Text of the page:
Easter Octave: April 5-10, 2021:
5 Monday: Mt 28:8-15:
The context: Today’s Gospel describes how the two Marys who had been at the foot of the cross – Mary Magdalene and “the other Mary” (sister or cousin of Jesus’ mother) – went to the tomb of Jesus early on Sunday morning. They were shocked at seeing an open tomb without Jesus’ body in it. As they ran back with fear and joy to report the news to the apostles, the risen Jesus greeted them and told them to inform the apostles that he would meet them in Galilee. The guards, too, went to the chief priests to report the Resurrection of Jesus. But they were promptly silenced by the Temple authorities who bribed them to spread the false news that Jesus’ body had been stolen by his disciples.
Life messages: 1) The Resurrection of Christ is the most sublime and foundational truth of our Faith. It is the presence of the risen Lord everywhere that gives meaning to our worship and prayers, because Jesus is present everywhere to hear our prayers and grant our petitions.
2) The Risen Lord is present in the Holy Eucharist, in the
Bible, in the praying assembly and in believing Christians, so we need never be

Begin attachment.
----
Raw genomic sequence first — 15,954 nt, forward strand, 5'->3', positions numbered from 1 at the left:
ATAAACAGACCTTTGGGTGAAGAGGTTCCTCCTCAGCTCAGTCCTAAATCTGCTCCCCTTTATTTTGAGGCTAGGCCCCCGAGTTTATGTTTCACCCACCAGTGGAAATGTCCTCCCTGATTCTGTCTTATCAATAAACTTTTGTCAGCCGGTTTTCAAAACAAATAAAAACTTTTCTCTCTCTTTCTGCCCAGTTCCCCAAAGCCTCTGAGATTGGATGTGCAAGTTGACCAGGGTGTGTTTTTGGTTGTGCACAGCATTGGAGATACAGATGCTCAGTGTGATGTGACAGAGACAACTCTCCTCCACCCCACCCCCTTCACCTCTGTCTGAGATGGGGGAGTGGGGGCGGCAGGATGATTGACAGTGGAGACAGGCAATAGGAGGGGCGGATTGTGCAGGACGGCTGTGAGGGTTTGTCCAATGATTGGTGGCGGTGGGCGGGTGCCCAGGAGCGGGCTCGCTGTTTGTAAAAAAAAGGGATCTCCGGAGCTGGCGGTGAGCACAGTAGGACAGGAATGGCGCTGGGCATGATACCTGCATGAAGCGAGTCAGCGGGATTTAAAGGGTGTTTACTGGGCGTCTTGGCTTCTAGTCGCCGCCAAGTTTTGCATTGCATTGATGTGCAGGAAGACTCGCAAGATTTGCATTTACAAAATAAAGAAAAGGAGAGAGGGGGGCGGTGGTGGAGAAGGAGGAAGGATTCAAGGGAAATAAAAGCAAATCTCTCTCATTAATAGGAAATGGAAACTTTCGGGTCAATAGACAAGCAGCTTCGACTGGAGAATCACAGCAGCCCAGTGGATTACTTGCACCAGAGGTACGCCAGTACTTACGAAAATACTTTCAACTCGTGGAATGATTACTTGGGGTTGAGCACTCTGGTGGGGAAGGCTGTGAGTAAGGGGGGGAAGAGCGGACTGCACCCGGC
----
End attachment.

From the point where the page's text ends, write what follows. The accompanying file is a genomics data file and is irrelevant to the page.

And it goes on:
out of contact with him. 3) Let us renew this fundamental belief of our Faith
every day and let us recognize and serve the risen Christ in everyone around
us, thus becoming the Marys, “apostles to the apostles”. (Fr. Tony) (http://frtonyshomilies.com/) L/21
April 6 Tuesday: Jn 20:11-18: St. Mary Magdalene
The context: Today’s Gospel presents the great recognition scene in the New Testament in which Mary Magdalene, at the tomb early in the morning, was not able to recognize the Risen Jesus until Jesus called her by name. Gradual recognition, or misunderstanding, as a stage on the path to belief and understanding, frequently occurs in the narratives of John’s Gospel. [See, for example, the conversations Jesus had with Nicodemus (ch. 3), and the Samaritan woman (ch. 4).] In today’s passage, we find it once again: Mary thought at first that Jesus was the gardener.